Category Archives: Greece

Paris in Perspective

As the Charlie Hebdo artist said after the recent attacks in Paris, #ParisIsAboutLife. I tried to broach a tangent to this subject when I wrote the recent piece, Greece in Perspective. I sometimes wonder if I’m not too subtle in my writing.  Other times I know I am, because the message never seems to get across.

Joann Sfar on Instagram
h/t to Independant

Jim Wright wrote a particularly moving piece today that reminded me of the more subtle point I was trying to make with that other blog entry.  Titled The Price of Civilization he goes into precisely why I ended the Greek piece with a reference to war and the Marshall Plan.

I’ve always been struck by the apparent contradiction that the most humane policy ever adopted by the United States was crafted by a General who oversaw so much bloodshed.  But that was the wisdom of Truman and Marshall, overlooked by many these days.

Which is too bad.  Because Jim got it right when he said;

Terrorism, the kind we face today? It comes from the fact that we, us, we keep blowing up civilization and leaving nothing but death and ruin in our wake. Terrorists are like cockroaches, they thrive on chaos and destruction and we’re damned good at creating that chaos. 

Those of us on the liberal side of the aisle like to point at Bush II for creating the problem of Daesh by removing Saddam Hussein from power (as his father predicted would happen during the first Gulf War) but truthfully it is the American people who are to blame. Our own imperial nature which we coyly disguise and defend as capitalism.

We’re the ones who insisted that we wanted out of Iraq as soon as we could get out, instead of actually spending the additional decades it was going to take to make the region into a self-sustaining conglomeration of disparate elements.  The kind of time that was spent helping to rebuild Europe after the war. A Europe that was already embracing self-determination and democracy.

Maybe we’re just blind to it, we inhabitants of the most egalitarian association of completely disparate influences, commonly referred to as the US.  Because, no matter what detractors might say, no where on Earth do you have the mixture of varying cultures like those present in the current US social structure (maybe Oz. Maybe) all of them more or less harmoniously governed as a single nation.  We take the bloodless transfers of power that occur here like clockwork as something everyone experiences, when the truth is that nowhere is there anything like the US when it comes to government, good and bad.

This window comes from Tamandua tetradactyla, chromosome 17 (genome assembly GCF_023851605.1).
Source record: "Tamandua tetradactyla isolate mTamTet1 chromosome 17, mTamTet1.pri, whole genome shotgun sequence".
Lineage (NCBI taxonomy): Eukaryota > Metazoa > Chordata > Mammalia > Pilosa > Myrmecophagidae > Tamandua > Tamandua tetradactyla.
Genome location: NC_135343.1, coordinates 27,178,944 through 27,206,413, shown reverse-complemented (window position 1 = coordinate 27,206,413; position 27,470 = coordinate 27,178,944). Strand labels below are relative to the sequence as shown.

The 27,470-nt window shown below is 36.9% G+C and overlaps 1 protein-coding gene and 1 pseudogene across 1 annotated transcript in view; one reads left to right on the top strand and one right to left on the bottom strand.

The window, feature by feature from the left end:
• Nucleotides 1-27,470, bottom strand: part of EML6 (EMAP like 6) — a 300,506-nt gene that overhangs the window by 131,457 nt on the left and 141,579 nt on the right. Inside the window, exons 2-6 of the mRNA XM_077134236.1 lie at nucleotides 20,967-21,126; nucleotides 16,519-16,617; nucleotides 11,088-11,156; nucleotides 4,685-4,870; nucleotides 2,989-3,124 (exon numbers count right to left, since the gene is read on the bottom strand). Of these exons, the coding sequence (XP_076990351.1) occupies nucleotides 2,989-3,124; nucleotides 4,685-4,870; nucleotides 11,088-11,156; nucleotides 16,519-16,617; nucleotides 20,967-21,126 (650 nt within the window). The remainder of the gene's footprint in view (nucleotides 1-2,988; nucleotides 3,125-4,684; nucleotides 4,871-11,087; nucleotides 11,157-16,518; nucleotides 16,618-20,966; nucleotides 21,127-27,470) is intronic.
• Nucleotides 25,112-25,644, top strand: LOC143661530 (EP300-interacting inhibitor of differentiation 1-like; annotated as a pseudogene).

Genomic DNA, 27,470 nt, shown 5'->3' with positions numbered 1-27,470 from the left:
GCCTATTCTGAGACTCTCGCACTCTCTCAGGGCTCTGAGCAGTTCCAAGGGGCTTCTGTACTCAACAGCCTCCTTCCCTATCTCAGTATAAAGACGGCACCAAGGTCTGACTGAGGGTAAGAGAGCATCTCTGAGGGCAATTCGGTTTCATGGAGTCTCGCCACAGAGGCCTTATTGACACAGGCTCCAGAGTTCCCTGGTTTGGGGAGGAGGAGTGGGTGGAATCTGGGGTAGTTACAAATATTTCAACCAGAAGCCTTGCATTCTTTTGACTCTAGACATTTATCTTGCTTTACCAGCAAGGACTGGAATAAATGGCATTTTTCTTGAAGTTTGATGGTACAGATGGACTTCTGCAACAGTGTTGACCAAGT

Listening to the Polish election celebrations, where a new isolationist government has been elected, it becomes apparent just how insulated most other places in the world are when it comes to exposure to other cultures.

Even in the conservative bastion of Texas all I have to do is travel to a different part of Austin to experience a whiff of almost any culture you can name. Asian cultures. African cultures. Native American cultures. These flavors are spread all over the nation in pockets. When I lived in Garden City several hundred Vietnamese refugees were dropped just outside of town in a little makeshift neighborhood constructed hastily to accommodate them. There was a lot of grumbling about this, but little violence. Why would there be? It’s a free country, isn’t it? Most of them moved away before too long, apparently to places like Austin where I live now, but we folded them into our society with hardly a hiccup, compared to the experiences of previous generations.  That is what America really is good at.

It is a shame that more people don’t understand this. Even the average American doesn’t get it.  As violent as we are, the thought of seizing control of the levers of government with force occurs to almost none of the citizenry.  This is because there is no need to use violence.  Those interested in getting involved in government do so; the doors are open, come on in and roll up your sleeves. If you are among the conspiracy-minded who doubt this is true, find your local precinct meeting place and show up for a meeting.  You might be surprised.

Yet the government we set up in Iraq was seized by the majority religious faction in the first election held there, and they proceeded to exert their authority over the other minorities in ways that lead directly to the creation of Daesh-held areas of the country in response. We allowed this to happen in a country we had effective control over. What did we do? We left, not that we really had much choice.  But we failed to impart the most important bit of knowledge that all of us should have gathered from our experiences in this free country before we left there. That is to our shame and the world’s detriment.

Freedom doesn’t mean you get to have your way. Freedom means you get to present your arguments. You get to present your arguments without fear of being killed for expressing them. If you are very persuasive, you might actually get to see your arguments accepted by others.

Pointing a weapon at someone will get you compliance, but it will ultimately lead to betrayal and violence, because coercion has a way of backfiring. That is why our military adventurism fails us as a nation. The civilizations we invade at the point of a gun just see the gun. They certainly don’t see the America that the average American actually experiences. The America where guns are frequently a topic of discussion, but almost never used anymore. We all know that when someone points a gun at you, you do what they say. But we also know that the tables will turn, that the aggressor will one day be the victim. Because that is the way of all things human.